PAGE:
One of the best things about my work is that I get to work with some of the smartest, hardest working and most insightful thought leaders in the financial advisory world. One of the worst things about my work is that I work with some of the smartest, most insightful leaders in the financial advisory world.
It’s a double-edged sword for our firm’s clients because they’re often asked to write, speak and sit on panels addressing their peers. They have so much expertise to share, but alas, it’s hard to fit all that brainpower and experience into the narrow confines of a blog post, article or short-presentation. So, instead of being selective, they try to cram a lifetime of knowledge into their content pieces and the readers ends up feeling like their drinking from a firehose.
Research shows that most humans can’t multitask. But that’s essentially what you’re asking people to do when you introduce two, three, even four distinct themes into your writing and speaking. Instead, just focus on one theme per content piece, and get your thoughts down really well.
Marketers have long known that you should never have more than one “call to action” in any marketing piece if you want people to respond. If you want them to book a time to meet with you, make that appointment “ask” abundantly clear. Don’t also ask your reader to sign up for your newsletter, register for your next webinar or download your “information-packed” white paper (requiring all of their contact information). It ends up being information overload for the recipient and when they have too many choices, they end up doing nothing.
Same goes for your content. If your objective is to discuss investment strategies for today’s high inflation, recessionary environment, tell your clients and prospects exactly what they should do, when they should do it, how they should do it and why. That’s why they trust you. Just don’t go off on tangents about the technical definition of a recession, or how many more rate hikes the Fed will do, or which sectors of the stock market tend to perform best during recessions. It’s great you have all that background stored in your brain, but you’re not writing a book here or delivering a semester-long course on the topic. Just get to the point – and stay on the point.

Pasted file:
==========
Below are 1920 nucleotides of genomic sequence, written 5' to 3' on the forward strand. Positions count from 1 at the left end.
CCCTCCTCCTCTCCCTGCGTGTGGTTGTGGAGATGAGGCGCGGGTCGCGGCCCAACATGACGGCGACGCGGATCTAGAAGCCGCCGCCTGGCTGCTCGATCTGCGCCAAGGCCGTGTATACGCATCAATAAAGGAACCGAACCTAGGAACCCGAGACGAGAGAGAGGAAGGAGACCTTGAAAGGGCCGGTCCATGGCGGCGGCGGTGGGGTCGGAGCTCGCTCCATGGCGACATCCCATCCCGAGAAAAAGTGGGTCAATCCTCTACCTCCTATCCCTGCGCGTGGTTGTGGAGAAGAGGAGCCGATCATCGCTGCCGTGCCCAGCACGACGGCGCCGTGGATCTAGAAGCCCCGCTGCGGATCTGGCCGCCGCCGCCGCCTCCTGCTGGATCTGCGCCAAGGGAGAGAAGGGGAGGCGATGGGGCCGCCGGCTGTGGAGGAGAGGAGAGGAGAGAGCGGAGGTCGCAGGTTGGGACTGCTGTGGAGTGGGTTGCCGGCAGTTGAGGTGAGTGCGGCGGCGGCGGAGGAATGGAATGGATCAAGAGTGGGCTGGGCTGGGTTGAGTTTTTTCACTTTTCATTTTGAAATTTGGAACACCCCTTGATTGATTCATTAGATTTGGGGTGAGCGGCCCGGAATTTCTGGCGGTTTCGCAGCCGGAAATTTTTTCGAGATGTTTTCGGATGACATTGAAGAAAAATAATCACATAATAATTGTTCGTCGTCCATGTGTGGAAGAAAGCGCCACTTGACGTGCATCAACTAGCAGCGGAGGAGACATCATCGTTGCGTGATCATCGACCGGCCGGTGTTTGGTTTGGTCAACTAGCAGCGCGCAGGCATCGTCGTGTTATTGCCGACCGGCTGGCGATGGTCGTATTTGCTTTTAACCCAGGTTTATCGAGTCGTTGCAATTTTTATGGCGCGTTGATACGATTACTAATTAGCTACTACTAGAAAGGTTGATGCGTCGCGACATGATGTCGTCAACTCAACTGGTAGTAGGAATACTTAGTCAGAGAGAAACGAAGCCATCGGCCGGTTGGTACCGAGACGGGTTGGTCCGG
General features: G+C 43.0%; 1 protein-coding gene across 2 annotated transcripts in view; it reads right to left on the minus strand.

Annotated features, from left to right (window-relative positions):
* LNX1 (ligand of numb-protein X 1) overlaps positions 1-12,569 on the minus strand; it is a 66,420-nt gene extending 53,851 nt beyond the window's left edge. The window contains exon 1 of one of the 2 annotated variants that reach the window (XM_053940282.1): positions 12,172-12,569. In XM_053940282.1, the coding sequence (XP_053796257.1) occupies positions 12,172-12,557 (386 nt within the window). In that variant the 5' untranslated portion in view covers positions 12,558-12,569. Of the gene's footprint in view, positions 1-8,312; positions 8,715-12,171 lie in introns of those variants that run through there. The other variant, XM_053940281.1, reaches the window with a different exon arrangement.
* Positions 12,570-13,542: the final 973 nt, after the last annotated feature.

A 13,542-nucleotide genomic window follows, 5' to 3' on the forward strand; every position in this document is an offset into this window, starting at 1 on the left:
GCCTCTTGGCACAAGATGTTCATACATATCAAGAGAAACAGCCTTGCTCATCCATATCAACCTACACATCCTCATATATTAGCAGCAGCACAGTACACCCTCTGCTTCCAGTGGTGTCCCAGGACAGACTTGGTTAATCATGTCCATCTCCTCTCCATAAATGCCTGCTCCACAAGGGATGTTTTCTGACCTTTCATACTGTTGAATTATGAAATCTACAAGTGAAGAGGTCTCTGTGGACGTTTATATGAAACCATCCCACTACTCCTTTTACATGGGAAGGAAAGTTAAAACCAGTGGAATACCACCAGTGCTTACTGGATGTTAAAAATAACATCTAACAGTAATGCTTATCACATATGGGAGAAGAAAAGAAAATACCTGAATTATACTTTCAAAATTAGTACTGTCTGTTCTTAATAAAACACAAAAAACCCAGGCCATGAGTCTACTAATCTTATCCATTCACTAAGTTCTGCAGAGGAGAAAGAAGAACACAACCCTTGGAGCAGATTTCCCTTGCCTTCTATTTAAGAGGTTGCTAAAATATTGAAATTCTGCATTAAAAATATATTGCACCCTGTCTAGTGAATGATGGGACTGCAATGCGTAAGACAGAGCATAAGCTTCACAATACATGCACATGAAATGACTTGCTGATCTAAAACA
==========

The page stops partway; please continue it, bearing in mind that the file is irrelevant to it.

Clients appreciate simplicity, not complexity
Again, too many advisors think clients are impressed by how much they know about the new tax reform, or Modern Portfolio Theory or estate tax laws. In reality, clients will reward you if you can simplify their financial issues and say: “Here’s what all this means for you and you’re going to be OK if you do the following things. These are the next steps.”
If you’re still in doubt, use the “What / So What / Now What” filter. Dallas-based wealth advisor, Kyle Walters told me he uses this thought process all the time. “Don’t just give clients The What (i.e., data and information),” said Walters. “You need to give them the So What (i.e., What does it mean for me?) and the Now What (i.e., What Do I do About it?). They’ll be glad you did and so will the people they refer you to.”
“Early in my career, I used to get very excited whenever clients came in for a consultation or review meeting,” said Walters, a reformed smarty-pants by his own admission. “I really thought they were coming in to learn about all the latest developments I was following in accounting, tax and personal finance. It took me about 10 years to understand from their body language that they were just zoned out, waiting patiently for me to finish my lecture so they could ask the only relevant question— “What does this mean for me?”
Walters said it’s like taking your car to the mechanic and having to spend hours listening to him explain the details of what’s wrong with your crankshaft or carburetor. Unless you’re really into cars, you probably don’t care. Walters said that for years he was like Tony, the overzealous mechanic from the Seinfeld show. “My wife would hear me on a call and say, ‘You shouldn’t talk so much; they don’t care as much as you think they do.’”
Clients don’t want to pay you for data. They’re paying you for advice and for educated recommendations so they can make smarter financial decisions. What’s your take? I’d love to hear from you.
#simplicity, #effectivewriting, #thoughtleadership, #practicemanagement